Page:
I played along, and got on my knees and begged for my life. Andrew simply said, ‘Stand up, I can see you’re playing ball,’ and then they drove me back to the hotel. The whole way spilling the beans on how the other cast members reacted. I felt like I was a part of their little group after that. A little Helsinki Syndrome thrown in for good measure never hurt anyone.
How far into principal photography was Wil Wheaton’s character, Joey Trotta, killed and was he still present on set for the remainder of filming? How long in total did the shoot last and was it an enjoyable experience?
Wil was knocked off pretty far into the shoot…with only the finale to be shot after that. Wil was not present after that and we missed him just like we missed Joey. The whole shoot lasted about three months total, and it was one of the best experiences I’ve had working in the entertainment industry, a true rolling thunder production with great people involved doing their best work. I especially hold dear the friendships I found on that movie.
Have you kept in touch with any of your co-stars and twenty years later how do you feel about the movie?
I see some of those guys from time to time and it’s always great, because we did have a good time making the picture. I really dig Toy Soldiers, I can’t believe geeky old me got to be in such a cool action movie!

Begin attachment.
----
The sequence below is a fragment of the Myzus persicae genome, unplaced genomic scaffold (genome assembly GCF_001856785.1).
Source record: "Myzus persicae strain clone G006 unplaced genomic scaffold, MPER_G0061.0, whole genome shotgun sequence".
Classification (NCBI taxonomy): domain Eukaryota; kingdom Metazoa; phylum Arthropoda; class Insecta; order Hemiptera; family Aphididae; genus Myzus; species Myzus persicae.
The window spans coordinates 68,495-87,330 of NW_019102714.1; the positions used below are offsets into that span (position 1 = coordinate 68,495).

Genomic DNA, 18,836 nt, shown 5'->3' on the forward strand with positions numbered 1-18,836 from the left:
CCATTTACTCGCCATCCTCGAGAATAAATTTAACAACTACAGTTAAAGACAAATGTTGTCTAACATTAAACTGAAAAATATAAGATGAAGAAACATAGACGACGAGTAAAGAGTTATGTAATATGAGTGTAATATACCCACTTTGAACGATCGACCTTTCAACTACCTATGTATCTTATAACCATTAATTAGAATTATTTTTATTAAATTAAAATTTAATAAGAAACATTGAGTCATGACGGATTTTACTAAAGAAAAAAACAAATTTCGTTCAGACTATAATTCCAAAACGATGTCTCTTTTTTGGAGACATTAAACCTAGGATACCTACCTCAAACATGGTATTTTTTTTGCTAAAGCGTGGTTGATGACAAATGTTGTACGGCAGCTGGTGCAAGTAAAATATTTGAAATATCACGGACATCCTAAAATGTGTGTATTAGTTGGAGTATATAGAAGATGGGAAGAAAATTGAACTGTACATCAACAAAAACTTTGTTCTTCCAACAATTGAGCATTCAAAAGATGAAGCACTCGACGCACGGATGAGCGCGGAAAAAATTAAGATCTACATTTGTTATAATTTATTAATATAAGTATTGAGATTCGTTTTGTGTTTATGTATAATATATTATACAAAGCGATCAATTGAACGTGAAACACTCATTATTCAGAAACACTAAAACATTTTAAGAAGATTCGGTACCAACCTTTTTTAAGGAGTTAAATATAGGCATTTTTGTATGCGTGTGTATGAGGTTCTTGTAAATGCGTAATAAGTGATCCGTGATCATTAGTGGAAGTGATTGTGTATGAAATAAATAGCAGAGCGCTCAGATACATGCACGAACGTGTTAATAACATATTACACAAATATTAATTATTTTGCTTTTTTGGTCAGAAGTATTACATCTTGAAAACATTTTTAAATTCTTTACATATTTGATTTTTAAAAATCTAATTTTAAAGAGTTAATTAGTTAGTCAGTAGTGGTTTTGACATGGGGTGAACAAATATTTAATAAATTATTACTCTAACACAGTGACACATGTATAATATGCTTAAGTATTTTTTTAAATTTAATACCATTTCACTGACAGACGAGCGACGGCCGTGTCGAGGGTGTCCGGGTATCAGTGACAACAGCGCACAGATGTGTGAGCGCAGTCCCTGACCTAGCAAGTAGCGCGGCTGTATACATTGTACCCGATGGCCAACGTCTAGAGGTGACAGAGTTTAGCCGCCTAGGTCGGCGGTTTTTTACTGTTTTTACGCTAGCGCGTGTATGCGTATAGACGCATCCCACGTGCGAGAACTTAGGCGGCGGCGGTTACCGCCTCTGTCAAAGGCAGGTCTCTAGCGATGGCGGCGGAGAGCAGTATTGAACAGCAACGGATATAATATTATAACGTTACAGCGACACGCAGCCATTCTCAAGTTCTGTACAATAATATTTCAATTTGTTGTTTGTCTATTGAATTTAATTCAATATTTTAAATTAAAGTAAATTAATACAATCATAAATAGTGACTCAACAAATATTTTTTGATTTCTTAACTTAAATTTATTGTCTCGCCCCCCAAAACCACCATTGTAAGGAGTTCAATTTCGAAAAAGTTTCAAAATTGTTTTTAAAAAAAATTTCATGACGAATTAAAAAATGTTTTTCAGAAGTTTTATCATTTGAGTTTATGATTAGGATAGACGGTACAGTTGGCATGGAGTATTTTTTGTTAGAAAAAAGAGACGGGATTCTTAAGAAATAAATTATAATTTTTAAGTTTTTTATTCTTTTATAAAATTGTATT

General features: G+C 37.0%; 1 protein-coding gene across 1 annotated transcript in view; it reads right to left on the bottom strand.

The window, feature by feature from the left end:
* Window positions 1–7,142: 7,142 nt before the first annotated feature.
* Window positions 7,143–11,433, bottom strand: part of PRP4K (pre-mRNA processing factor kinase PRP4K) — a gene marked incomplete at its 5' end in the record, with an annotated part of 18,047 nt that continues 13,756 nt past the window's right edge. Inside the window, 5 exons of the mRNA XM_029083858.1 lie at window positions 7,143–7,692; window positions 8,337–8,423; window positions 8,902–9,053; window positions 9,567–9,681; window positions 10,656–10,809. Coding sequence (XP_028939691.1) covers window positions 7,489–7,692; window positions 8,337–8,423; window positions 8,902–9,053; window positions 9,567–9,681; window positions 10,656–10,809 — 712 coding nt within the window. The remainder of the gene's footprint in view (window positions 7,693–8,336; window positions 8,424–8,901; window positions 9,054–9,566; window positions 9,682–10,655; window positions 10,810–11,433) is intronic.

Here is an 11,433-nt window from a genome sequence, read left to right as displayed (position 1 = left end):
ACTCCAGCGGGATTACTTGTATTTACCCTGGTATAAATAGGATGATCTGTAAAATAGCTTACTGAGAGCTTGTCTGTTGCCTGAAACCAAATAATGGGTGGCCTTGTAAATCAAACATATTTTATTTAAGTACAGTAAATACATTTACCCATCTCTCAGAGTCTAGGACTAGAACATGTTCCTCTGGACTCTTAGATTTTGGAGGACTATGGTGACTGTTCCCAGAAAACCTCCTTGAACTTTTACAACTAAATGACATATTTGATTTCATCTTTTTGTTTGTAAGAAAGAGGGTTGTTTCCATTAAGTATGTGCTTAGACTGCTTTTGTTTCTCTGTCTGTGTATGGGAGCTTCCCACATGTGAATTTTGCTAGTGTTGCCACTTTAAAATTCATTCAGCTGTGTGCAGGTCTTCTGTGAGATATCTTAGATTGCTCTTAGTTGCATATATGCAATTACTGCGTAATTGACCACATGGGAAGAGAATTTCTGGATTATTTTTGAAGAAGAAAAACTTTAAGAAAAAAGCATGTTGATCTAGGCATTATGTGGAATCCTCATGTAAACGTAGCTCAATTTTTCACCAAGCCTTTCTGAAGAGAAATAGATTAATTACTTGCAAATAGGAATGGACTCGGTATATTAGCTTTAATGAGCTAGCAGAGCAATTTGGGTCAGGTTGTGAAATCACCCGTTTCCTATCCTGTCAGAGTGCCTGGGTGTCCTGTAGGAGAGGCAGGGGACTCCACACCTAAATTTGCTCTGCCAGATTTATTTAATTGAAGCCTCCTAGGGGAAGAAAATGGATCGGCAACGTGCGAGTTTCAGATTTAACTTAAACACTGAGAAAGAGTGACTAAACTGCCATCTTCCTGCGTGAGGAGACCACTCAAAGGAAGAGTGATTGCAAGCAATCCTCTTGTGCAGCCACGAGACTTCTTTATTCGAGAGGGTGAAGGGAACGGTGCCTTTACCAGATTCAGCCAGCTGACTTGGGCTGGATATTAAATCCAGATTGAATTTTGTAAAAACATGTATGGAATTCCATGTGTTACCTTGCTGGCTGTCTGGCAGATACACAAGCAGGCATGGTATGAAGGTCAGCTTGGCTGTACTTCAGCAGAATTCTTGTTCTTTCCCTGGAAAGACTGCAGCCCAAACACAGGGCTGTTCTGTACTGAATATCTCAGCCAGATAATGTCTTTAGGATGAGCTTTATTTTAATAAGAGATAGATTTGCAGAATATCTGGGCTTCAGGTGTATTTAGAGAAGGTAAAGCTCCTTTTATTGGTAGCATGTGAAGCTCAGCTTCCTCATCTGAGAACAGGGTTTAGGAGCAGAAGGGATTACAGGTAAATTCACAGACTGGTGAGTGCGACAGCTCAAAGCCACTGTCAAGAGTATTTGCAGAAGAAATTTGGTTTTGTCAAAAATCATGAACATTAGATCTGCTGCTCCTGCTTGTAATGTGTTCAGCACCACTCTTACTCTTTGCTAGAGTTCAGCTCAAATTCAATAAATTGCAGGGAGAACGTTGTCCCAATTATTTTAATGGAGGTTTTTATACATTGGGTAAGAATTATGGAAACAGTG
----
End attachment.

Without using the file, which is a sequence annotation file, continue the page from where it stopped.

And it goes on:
The world of 2010 is far different to that of 1991, with terrorism a major aspect of everyday life since 9/11. How relevant do you think the terrorist themes of Toy Soldiers are in the modern climate and what are your thoughts on shows such as 24 that deal with similar subjects?
In 2010 if you released Toy Soldiers you would be accused of stoking fears about border-crossing terrorists. Back in 1991 it was about drug lords and mafioso. Today it would have to be about fundamentalism, sovereignty, and righteousness. I don’t think the movie could be as fun as it was back then. we’ve lost too much of our innocence.